If you’re looking for a summer holiday surrounded by history and culture, then the UK is one of the best places to go. The cities here hold secrets that reach back through the centuries, with intricate architecture and local traditions keeping the memories of the past alive.
Here are some of the most intriguing small cities in the UK, each with their own individual charm and sights to behold. You can spend several days exploring their nooks and crannies, or use them as a base to discover the surrounding countryside.
The charming cathedral city of Durham is one of the most unusual settlements in northern England, with the old town centred around a large meander in the River Wear. It was founded over the resting place of St. Cuthbert, and you’ll see many references to this hallowed saint as you explore the city.
The focal point is Palace Green in the heart of the city, which is overlooked by both Durham Castle and Durham Cathedral. The castle is part of Durham University and during term time is lived in by the students. You can take a guided tour of the building given by one of the robed alumni. Outside of term you can actually stay inside the castle yourself, perhaps up in the keep or down in the gatehouse keeping watch over the comings and goings.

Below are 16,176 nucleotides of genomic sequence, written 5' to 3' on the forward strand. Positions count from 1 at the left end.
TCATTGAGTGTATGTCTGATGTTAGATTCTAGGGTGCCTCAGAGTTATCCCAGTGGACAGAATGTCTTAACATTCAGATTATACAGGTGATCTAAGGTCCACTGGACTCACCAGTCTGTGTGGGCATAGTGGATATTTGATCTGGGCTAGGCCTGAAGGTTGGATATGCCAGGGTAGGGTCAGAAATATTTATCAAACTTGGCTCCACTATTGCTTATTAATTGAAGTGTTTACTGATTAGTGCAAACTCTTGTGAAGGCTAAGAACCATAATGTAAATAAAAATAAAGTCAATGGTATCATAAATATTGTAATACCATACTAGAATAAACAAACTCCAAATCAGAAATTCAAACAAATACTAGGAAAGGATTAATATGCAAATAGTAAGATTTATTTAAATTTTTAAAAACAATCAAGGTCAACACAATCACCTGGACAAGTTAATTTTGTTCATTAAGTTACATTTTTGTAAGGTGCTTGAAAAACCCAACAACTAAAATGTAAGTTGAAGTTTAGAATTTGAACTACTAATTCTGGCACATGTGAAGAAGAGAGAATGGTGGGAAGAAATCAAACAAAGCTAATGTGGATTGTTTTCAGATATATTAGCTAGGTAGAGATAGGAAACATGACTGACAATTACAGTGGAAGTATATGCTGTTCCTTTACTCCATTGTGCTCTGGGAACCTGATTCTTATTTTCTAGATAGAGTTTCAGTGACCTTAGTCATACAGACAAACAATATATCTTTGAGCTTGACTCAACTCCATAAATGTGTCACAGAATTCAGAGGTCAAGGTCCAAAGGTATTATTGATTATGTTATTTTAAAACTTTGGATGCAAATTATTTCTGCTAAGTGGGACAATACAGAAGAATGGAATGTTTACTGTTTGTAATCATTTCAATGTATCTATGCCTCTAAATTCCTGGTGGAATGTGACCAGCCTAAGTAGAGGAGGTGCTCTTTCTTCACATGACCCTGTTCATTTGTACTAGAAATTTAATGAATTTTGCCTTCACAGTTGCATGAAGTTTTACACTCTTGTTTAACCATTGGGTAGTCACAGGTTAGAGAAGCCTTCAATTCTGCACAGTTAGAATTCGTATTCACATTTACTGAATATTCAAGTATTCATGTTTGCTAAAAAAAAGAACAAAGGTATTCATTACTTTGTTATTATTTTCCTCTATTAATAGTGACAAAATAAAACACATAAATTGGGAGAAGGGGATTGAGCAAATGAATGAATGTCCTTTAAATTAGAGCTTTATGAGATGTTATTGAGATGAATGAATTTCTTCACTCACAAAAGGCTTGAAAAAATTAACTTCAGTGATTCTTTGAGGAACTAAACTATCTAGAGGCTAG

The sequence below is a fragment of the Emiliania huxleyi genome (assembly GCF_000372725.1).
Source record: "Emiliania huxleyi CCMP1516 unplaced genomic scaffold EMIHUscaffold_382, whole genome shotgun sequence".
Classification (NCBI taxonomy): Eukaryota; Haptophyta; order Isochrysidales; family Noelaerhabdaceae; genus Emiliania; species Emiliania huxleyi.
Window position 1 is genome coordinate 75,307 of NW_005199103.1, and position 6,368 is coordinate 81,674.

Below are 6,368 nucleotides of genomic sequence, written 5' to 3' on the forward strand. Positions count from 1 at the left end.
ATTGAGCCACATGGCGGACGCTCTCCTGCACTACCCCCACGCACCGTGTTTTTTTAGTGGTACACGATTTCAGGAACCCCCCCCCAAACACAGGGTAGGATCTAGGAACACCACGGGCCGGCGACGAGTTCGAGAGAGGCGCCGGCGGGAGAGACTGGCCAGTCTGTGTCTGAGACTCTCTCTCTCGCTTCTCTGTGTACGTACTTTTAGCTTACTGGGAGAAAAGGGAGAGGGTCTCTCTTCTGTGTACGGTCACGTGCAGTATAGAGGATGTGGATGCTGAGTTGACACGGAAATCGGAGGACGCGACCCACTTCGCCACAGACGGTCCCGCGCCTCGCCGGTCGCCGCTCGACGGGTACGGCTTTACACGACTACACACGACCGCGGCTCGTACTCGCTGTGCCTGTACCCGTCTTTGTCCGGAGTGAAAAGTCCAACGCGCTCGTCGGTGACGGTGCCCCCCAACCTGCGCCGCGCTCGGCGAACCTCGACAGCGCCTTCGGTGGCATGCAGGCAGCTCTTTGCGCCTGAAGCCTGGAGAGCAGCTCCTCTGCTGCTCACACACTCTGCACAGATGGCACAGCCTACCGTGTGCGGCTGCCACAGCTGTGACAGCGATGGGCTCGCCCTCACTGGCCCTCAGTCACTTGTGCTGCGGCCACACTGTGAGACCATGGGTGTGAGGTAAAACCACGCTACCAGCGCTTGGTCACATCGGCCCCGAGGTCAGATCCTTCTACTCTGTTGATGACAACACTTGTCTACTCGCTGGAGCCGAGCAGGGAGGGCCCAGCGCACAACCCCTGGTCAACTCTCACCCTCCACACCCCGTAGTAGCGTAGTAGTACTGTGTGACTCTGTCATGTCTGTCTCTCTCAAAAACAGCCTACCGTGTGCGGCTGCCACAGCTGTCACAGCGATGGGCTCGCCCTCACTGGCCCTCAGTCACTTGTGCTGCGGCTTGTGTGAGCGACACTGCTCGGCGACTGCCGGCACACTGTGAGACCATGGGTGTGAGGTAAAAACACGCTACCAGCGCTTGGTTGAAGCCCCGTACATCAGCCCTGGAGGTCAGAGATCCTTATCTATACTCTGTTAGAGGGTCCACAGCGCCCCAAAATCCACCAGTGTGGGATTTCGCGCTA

The cathedral is one of the most impressive religious structures in the world, and is a designated UNESCO World Heritage Site. Dating back to 1093, the cathedral is one of the last intact monastic buildings in the country. It also served as a filming location for the Harry Potter movies so see if you can spot where some of the famous scenes were shot.
Durham is stuffed with tempting tea shops and independent restaurants, and there’s a lovely riverside walk to enjoy if you want to burn off some of those cream cake calories.
Medieval York is also located up in the north of England, and makes a great base if you want to explore the wider area too. The beautiful rolling Yorkshire Dales and the North York Moors are right on your doorstep. The city itself is a lesson in time travel, with timber-beamed houses lining the cobbled streets everywhere you turn.
A real highlight is York Minster, which sits in the centre of the old historic district of the city, and has been the heart of Christianity since the 7th century. Make sure you walk around the exterior to admire it from every angle, before heading inside to explore. Keep an eye out for the famous Rose Window, and climb the central tower for sweeping panoramic views out over the old city.